My husband, Peter, has been vying for an opportunity to play in the London Open Backgammon Tournament, a perfect opportunity for me to explore. So I’ll be posting this experience in four separate parts, each covering the diversity of areas I found myself in. It was largely thanks to a friend, we got to stay in a lovely flat in Bounds Green and not only that, she was a mine of information with regards some of the best haunts in this vast city. The touristy side is not for me – especially given the book I am currently writing, which is Book 4 of my decade spanning thriller series ‘Same Face Different Place.’

Book 4 ‘Retribution’ actually kicks off in Shoreditch, East London and here is a brief outline: 18 year old Elijah Jansen is as keen as ever to pursue a degree in design, but preferably at Trent Polytechnic, Nottingham. His girlfriend, Caitlin, has different ideas; hoping she can convince him to join her in London where she wants to study fashion. Her quest drags them to the London College of Fashion, in Curtain Road Shoreditch. All goes to plan until a road sign looms, halting him in his tracks – places associated with the horrors of the 7os, (where the dark mystery of ‘Beginnings’ was set.) But that’s not all. It is only when they think they are safely hidden in a nearby pub, a stranger wafts through the door like a bad smell. It is no-one he recognises until he passes on a sinister warning which can only mean one thing; the criminal underworld of London are onto him and they have his card marked… It is only a little later, Elijah realises who he is up against. His name is Alan Levy, reputed to be London’s most feared ‘King Pin.’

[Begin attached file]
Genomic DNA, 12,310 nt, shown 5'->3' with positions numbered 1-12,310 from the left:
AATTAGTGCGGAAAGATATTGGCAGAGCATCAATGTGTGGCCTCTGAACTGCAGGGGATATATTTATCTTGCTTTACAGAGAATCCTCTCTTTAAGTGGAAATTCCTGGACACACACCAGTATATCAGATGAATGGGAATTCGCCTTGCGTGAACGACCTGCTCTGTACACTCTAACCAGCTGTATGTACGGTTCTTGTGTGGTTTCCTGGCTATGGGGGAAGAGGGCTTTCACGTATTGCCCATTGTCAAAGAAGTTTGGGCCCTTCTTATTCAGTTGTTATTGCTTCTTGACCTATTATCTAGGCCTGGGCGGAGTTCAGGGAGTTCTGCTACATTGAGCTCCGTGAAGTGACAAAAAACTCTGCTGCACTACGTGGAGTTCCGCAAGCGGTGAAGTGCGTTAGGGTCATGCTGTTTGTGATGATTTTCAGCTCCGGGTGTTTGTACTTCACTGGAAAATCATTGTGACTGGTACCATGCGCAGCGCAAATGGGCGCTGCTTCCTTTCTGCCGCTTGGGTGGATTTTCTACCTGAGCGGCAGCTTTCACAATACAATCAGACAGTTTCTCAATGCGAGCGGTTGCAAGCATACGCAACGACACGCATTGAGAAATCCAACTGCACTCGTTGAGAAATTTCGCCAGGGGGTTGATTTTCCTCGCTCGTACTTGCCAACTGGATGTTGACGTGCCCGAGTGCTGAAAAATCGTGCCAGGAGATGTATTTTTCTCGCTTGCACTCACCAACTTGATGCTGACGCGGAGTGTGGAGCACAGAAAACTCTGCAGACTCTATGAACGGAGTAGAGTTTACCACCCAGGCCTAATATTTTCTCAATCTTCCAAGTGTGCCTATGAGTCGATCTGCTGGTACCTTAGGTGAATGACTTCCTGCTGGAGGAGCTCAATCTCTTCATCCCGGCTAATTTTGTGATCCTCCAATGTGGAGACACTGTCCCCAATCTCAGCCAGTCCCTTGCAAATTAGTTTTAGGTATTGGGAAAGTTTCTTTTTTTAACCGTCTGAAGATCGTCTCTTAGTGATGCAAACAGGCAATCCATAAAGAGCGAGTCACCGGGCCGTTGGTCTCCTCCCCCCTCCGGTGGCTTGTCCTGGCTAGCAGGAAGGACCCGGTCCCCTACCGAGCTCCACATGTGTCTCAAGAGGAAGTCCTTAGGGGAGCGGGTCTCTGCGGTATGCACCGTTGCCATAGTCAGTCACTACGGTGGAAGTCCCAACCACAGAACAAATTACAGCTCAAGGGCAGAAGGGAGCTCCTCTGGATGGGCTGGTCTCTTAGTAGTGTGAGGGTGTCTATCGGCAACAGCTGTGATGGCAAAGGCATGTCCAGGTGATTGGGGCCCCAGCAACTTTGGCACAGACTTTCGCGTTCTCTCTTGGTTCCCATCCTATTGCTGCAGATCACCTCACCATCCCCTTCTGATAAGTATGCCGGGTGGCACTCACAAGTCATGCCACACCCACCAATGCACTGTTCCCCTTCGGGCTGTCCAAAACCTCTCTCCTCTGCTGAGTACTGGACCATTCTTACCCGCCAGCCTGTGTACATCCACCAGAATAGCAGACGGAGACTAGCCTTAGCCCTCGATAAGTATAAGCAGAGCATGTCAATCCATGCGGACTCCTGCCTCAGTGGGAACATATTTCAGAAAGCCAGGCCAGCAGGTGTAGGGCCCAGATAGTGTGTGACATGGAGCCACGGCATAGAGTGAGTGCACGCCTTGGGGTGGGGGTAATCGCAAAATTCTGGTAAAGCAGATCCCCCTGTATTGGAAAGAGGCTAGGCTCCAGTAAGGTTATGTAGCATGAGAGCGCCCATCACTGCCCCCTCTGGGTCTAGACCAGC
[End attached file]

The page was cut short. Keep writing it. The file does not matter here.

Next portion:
The 10 Bells

The 10 Bells

About the Area

Once I ventured into the heart, Shoreditch was a far cry from the towering cityscape of office blocks and cranes depicted on Googlemaps. The area was a lot more ‘arty’ than I imagined with vast, multi-coloured murals painted on buildings and walls, a sprinkling of art galleries and as the streets expanded, I saw a few more cafés and pubs. From Great Eastern Road, I crossed Shoreditch High Street before it ultimately branched into Commercial Street. I was looking for a pub for this story; stumbling across a traditional alehouse ‘The Golden Heart.’ Except further down and a little more tucked away, I discovered the ‘The 10 Bells.’ Yes, this was definitely the one! A little off the beaten track, dark windows and a perfect setting for my scene.

A Lighter Side